What once was a fallen industry is now back in business. For the first time since 1973, the United States is the largest producer of crude oil in the world. Ever since congress lifted the 40-year ban on exporting crude oil in 2015, exports have been on the rise. The U.S. now ships all over the world to South America, Europe and areas of Asia. Research by the U.S. Energy Information Administration (https://www.eia.gov/todayinenergy/detail.php?id=38152) predicts that the U.S. will export more energy than it imports by 2020 thanks to increases in crude oil and natural gas production.
Earlier in 2018, the U.S. surpasses Russia and Saudi Arabia to become the world’s largest producer of crude oil. The EIA predicts that U.S. oil production will remain higher than that of Russia and Saudi Arabia. Production is predicted to continue to grow and remain above 14.0 million barrels per day through 2040. By 2020, the U.S. will be a net exporter of petroleum liquids as crude oil production increases and domestic consumption of oil decreases.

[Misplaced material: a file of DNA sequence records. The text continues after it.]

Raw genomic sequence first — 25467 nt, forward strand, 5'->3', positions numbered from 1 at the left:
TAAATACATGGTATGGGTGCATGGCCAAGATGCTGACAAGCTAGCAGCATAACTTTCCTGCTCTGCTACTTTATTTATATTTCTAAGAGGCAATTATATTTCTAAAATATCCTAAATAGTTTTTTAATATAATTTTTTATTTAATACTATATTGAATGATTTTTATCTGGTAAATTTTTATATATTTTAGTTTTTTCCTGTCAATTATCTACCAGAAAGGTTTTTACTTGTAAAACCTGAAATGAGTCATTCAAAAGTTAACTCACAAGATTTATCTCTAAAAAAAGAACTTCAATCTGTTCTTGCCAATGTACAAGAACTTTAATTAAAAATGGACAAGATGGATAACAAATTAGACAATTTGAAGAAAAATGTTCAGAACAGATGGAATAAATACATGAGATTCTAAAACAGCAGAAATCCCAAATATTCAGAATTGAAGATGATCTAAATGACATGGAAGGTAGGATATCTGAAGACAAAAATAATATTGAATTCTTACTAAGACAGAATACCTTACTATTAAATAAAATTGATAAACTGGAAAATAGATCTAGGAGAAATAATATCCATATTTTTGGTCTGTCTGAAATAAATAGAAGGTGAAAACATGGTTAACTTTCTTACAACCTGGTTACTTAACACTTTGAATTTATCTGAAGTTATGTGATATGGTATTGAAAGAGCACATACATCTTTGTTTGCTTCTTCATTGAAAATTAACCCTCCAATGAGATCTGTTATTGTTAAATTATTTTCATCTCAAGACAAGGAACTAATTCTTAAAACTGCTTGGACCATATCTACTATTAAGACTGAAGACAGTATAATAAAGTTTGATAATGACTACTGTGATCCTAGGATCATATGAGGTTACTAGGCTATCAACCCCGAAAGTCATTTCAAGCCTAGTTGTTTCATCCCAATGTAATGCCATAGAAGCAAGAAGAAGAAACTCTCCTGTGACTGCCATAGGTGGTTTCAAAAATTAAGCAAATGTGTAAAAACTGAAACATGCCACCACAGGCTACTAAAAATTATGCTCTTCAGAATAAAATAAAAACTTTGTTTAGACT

The growing production can be attributed to the U.S. shale oil boom. The Permian Basin of West Texas and New Mexico is giving Saudi Arabia’s Ghawar oil field a run for its money. Large oil companies like BP and ExxonMobil have spent billions of dollars to get into the hydraulic fracturing business within the Permian Basin.
Hydraulic fracturing, also known as ‘fracking’, allows for extraction of oils that couldn’t be reached before the technology. Fracking uses a high-pressure water mixture to drill into shale rock underground, releasing the gas inside. Not only is it effective, it has also significantly declined the cost of drilling. This has sent crude oil production soaring and has made the Permian Basin the second most productive oil field in the world after Ghawar. The basin will continue to be a large contributor to the American oil boom until the almost 50 billion barrels of crude oil are extracted.
As for natural gas, U.S. production hit a record high in 2018. Production grew by 10.0 billion cubic feet per day last year, an 11 percent increase from 2017. Net exports increased in 2018 along with production making the U.S. a net exporter of natural gas. U.S. natural gas is becoming competitive in global markets because of liquefied natural gas exports (LNG) to Canada and Mexico, which are estimated to increase until 2030 and remain stable for decades to come.